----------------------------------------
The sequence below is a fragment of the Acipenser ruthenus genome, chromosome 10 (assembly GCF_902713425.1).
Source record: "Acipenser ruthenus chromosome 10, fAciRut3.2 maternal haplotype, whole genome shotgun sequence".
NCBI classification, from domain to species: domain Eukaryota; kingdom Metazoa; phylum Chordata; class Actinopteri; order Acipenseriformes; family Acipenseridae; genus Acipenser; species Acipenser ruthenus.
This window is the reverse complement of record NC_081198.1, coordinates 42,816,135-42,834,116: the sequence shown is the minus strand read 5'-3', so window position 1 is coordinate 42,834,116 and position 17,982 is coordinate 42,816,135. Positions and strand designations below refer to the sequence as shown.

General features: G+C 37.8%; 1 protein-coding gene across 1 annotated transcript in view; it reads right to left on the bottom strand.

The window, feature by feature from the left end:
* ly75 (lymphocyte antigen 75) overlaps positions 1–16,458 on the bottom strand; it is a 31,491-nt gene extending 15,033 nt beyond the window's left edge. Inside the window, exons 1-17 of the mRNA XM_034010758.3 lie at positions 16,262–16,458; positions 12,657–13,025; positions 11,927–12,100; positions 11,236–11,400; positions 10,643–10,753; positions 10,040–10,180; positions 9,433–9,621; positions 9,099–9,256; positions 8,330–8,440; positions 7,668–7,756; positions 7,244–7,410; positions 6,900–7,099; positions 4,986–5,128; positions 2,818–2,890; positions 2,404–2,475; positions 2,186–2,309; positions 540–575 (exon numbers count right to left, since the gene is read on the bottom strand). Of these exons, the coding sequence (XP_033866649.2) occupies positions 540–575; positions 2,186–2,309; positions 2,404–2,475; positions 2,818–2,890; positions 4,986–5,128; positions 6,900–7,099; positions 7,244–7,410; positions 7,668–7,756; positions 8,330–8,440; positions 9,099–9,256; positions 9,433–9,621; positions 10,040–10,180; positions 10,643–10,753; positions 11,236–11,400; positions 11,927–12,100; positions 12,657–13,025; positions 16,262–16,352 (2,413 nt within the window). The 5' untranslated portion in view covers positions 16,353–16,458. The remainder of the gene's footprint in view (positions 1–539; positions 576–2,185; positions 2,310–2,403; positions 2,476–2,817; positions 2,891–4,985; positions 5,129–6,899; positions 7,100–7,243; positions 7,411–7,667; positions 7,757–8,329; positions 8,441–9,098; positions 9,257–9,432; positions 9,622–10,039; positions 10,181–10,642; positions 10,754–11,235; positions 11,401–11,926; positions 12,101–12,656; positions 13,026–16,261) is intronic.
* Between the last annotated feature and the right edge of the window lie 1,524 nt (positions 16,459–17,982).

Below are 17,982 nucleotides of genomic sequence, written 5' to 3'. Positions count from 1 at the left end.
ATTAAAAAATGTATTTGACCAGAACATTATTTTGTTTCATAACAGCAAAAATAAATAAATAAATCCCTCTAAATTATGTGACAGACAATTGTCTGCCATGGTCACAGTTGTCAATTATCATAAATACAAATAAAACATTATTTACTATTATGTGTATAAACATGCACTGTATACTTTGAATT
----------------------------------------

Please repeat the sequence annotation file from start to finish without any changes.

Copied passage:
The sequence below is a fragment of the Acipenser ruthenus genome, chromosome 10 (assembly GCF_902713425.1).
Source record: "Acipenser ruthenus chromosome 10, fAciRut3.2 maternal haplotype, whole genome shotgun sequence".
NCBI classification, from domain to species: domain Eukaryota; kingdom Metazoa; phylum Chordata; class Actinopteri; order Acipenseriformes; family Acipenseridae; genus Acipenser; species Acipenser ruthenus.
This window is the reverse complement of record NC_081198.1, coordinates 42,816,135-42,834,116: the sequence shown is the minus strand read 5'-3', so window position 1 is coordinate 42,834,116 and position 17,982 is coordinate 42,816,135. Positions and strand designations below refer to the sequence as shown.

General features: G+C 37.8%; 1 protein-coding gene across 1 annotated transcript in view; it reads right to left on the bottom strand.

The window, feature by feature from the left end:
* ly75 (lymphocyte antigen 75) overlaps positions 1–16,458 on the bottom strand; it is a 31,491-nt gene extending 15,033 nt beyond the window's left edge. Inside the window, exons 1-17 of the mRNA XM_034010758.3 lie at positions 16,262–16,458; positions 12,657–13,025; positions 11,927–12,100; positions 11,236–11,400; positions 10,643–10,753; positions 10,040–10,180; positions 9,433–9,621; positions 9,099–9,256; positions 8,330–8,440; positions 7,668–7,756; positions 7,244–7,410; positions 6,900–7,099; positions 4,986–5,128; positions 2,818–2,890; positions 2,404–2,475; positions 2,186–2,309; positions 540–575 (exon numbers count right to left, since the gene is read on the bottom strand). Of these exons, the coding sequence (XP_033866649.2) occupies positions 540–575; positions 2,186–2,309; positions 2,404–2,475; positions 2,818–2,890; positions 4,986–5,128; positions 6,900–7,099; positions 7,244–7,410; positions 7,668–7,756; positions 8,330–8,440; positions 9,099–9,256; positions 9,433–9,621; positions 10,040–10,180; positions 10,643–10,753; positions 11,236–11,400; positions 11,927–12,100; positions 12,657–13,025; positions 16,262–16,352 (2,413 nt within the window). The 5' untranslated portion in view covers positions 16,353–16,458. The remainder of the gene's footprint in view (positions 1–539; positions 576–2,185; positions 2,310–2,403; positions 2,476–2,817; positions 2,891–4,985; positions 5,129–6,899; positions 7,100–7,243; positions 7,411–7,667; positions 7,757–8,329; positions 8,441–9,098; positions 9,257–9,432; positions 9,622–10,039; positions 10,181–10,642; positions 10,754–11,235; positions 11,401–11,926; positions 12,101–12,656; positions 13,026–16,261) is intronic.
* Between the last annotated feature and the right edge of the window lie 1,524 nt (positions 16,459–17,982).

Below are 17,982 nucleotides of genomic sequence, written 5' to 3'. Positions count from 1 at the left end.
ATTAAAAAATGTATTTGACCAGAACATTATTTTGTTTCATAACAGCAAAAATAAATAAATAAATCCCTCTAAATTATGTGACAGACAATTGTCTGCCATGGTCACAGTTGTCAATTATCATAAATACAAATAAAACATTATTTACTATTATGTGTATAAACATGCACTGTATACTTTGAATT